Rosemount police officer in the thick of things during RNC
Rosemount Police Sergeant Brian Burkhalter will admit at times during the Republican National Convention things got tense. People were angry and throwing things and the police had to respond the best way they knew how.
"It was kind of overwhelming dealing with all the people," said Burkhalter.
Despite the hairy moments Burkhalter said working at the RNC was a once in a lifetime opportunity that he would do again.
"It was fairly well organized and it was unique to work with officers from all over the country," he said.
Thousands of people gathered in St. Paul the first week of September for the RNC. Some were there to rally their political party. While others were there to protest various issues including the war in Iraq.
For eight days Burkhalter was part of a mobile field force that tried to keep things peaceful as protesters and convention goers clashed. As a member of the Dakota County SWAT team, Burkhalter was assigned to work during the convention. He and other police officers from around Dakota County received more than 70 hours of training earlier this summer.
While for the most part things stayed pretty calm, Burkhalter said there were some hairy moments.
"When (people) started throwing stuff and damaging property that's when we got involved," said Burkhalter. He said groups of anarchists usually caused the problems and would incite others to join them.
The goal of police during the convention Burkhalter said was to make sure the two groups --protesters and convention goers-- could accomplish their goals without violence. While most of the protesters and convention goers did just that, a few did cause problems.
On the first day of the convention Burkhalter said he was on Kellogg Avenue during a protest that went sour. Protesters started throwing items such as bottles at police and so officers had to diffuse the situation. In the end Burkhalter said they ended up arresting 250 people.
"It got tense but I thought it was handled very well and I didn't see anyone abused or anything like that," said Burkhalter.
That particular day was hot and dressed in the riot gear that police officers were issued made things worse.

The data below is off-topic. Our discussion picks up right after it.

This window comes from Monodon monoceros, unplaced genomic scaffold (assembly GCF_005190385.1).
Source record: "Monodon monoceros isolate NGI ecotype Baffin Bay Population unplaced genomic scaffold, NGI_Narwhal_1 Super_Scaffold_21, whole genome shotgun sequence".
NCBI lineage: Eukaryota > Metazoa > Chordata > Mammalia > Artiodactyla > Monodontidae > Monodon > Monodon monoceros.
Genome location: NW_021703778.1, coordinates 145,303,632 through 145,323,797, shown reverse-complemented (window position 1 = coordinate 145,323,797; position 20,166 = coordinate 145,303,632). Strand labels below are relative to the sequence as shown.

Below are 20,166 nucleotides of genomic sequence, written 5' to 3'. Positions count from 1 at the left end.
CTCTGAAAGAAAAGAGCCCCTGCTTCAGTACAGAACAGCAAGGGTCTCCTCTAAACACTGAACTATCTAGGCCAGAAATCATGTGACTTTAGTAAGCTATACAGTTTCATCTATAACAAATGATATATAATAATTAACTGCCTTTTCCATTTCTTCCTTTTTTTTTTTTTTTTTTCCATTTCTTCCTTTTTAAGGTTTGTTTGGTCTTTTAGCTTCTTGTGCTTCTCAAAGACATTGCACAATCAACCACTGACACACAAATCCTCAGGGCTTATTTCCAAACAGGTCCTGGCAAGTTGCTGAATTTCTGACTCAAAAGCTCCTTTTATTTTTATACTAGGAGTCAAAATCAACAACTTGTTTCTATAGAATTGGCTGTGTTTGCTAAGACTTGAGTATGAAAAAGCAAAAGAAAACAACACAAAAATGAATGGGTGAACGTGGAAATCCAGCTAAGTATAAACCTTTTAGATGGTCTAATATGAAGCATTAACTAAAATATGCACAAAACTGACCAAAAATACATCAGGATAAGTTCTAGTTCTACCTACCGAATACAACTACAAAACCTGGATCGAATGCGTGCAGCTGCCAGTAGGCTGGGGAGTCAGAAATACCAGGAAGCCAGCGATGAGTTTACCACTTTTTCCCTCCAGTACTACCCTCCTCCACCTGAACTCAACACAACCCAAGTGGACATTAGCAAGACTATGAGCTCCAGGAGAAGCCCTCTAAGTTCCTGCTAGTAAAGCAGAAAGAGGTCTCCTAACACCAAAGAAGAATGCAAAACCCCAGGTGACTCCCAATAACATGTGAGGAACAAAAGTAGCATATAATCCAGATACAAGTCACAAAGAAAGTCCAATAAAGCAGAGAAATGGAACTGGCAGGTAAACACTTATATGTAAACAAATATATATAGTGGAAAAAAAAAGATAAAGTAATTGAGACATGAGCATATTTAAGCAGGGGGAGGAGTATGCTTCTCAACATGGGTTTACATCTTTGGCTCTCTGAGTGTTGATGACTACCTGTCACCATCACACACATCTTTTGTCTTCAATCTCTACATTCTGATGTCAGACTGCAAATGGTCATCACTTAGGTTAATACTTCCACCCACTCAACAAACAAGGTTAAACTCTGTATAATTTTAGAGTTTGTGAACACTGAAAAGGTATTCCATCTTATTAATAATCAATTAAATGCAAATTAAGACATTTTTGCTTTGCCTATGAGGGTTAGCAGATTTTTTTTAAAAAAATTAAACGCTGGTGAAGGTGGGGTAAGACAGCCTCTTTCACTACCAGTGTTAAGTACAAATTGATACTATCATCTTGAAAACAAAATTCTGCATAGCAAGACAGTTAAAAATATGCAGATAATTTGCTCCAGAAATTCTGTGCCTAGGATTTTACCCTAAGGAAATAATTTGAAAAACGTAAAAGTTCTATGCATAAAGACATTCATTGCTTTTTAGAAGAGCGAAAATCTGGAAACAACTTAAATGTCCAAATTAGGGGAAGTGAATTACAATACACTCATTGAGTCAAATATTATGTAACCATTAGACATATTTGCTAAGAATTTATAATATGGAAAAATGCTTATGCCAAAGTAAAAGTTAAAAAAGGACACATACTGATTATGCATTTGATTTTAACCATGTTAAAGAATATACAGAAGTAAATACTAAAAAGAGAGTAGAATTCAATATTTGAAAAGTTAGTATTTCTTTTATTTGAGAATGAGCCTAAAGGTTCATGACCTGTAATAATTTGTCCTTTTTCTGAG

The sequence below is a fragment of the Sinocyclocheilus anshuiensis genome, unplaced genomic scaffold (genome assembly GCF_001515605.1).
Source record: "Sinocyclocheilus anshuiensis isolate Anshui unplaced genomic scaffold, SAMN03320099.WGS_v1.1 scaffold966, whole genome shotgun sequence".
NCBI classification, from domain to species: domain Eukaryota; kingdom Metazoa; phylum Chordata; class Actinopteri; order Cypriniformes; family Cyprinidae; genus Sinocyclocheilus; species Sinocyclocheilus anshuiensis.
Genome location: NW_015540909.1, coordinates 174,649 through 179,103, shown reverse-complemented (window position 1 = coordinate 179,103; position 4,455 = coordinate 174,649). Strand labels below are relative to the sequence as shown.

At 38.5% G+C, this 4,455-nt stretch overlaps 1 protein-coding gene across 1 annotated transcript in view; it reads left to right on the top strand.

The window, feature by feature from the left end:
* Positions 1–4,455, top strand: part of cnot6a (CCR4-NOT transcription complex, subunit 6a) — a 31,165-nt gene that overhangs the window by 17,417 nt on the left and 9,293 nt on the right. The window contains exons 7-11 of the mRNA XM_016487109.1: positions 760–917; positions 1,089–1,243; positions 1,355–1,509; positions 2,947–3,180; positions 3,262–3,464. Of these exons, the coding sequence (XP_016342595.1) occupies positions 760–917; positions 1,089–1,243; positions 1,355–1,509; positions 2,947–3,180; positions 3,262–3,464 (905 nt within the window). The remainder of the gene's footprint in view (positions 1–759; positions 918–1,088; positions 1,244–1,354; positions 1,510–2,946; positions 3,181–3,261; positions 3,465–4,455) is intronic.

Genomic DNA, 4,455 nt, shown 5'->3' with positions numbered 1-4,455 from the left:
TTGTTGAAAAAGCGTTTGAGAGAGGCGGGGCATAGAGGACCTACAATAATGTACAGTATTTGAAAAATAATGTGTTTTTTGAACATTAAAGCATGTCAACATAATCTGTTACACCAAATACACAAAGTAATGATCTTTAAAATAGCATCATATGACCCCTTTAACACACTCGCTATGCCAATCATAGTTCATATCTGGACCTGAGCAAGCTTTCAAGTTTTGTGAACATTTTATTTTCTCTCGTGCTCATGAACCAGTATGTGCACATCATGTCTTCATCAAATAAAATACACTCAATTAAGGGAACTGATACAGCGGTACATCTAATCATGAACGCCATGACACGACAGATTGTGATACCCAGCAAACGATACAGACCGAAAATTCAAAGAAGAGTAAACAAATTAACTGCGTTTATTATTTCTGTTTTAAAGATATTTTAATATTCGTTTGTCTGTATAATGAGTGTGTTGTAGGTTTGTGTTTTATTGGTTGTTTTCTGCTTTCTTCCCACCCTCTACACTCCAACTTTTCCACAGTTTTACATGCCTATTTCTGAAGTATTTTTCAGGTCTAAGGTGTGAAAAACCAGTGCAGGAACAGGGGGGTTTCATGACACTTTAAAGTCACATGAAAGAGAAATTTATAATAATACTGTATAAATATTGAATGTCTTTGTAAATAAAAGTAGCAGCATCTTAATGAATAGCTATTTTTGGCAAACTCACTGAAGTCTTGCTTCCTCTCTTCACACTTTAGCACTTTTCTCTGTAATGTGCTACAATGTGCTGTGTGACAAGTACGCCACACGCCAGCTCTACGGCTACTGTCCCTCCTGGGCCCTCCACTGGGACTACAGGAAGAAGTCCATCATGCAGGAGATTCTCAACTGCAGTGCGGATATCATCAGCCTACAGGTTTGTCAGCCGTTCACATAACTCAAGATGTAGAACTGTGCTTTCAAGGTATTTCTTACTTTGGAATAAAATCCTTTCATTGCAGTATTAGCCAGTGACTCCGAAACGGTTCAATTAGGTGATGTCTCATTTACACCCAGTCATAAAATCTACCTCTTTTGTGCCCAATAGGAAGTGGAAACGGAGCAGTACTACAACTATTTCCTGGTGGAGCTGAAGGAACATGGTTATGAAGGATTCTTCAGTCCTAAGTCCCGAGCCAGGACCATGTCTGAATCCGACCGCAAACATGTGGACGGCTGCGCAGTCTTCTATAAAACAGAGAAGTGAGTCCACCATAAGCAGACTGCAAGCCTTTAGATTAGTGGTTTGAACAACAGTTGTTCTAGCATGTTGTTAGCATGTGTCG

"I lost five pounds that first day," said Burkhalter.
On the last day Burkhalter was also involved with arresting protesters who were trying to march after their permit had expired.
Police have received some criticism for their actions during the RNC. Burkhalter said from his view police conducted themselves professionally and kept things from getting out of hand.
"On the television they show the after effects of what happened but they didn't show what happened to lead up to it," said Burkhalter.
As for those who were arrested he said most were cooperative with police. He didn't share his political views during the interview but said as far as his position at the RNC he was just doing a job.
"I may agree or disagree with a political position but it didn't matter at the time," said Burkhalter. "We were there to keep the peace."
Being part of the RNC Burkhalter said was a unique opportunity in which he learned a lot. He said he especially enjoyed working with the bike and horse teams that assisted police that were on foot.
Additional officers from the Rosemount Police Department volunteered for the convention as well. Patrol officer Randy Trefethern said he and five other officers provided security for buses that transported delegates to and from the Xcel Center throughout the convention.
Trefethern said he volunteered for the RNC because it was a once in a lifetime opportunity. Although he didn't get to see all the action Burkhalter did, Trefethern said it was an enjoyable experience.
Rosemount police officers were paid for their service. The city of St. Paul will reimburse the city through a $50 million federal grant it received for RNC security.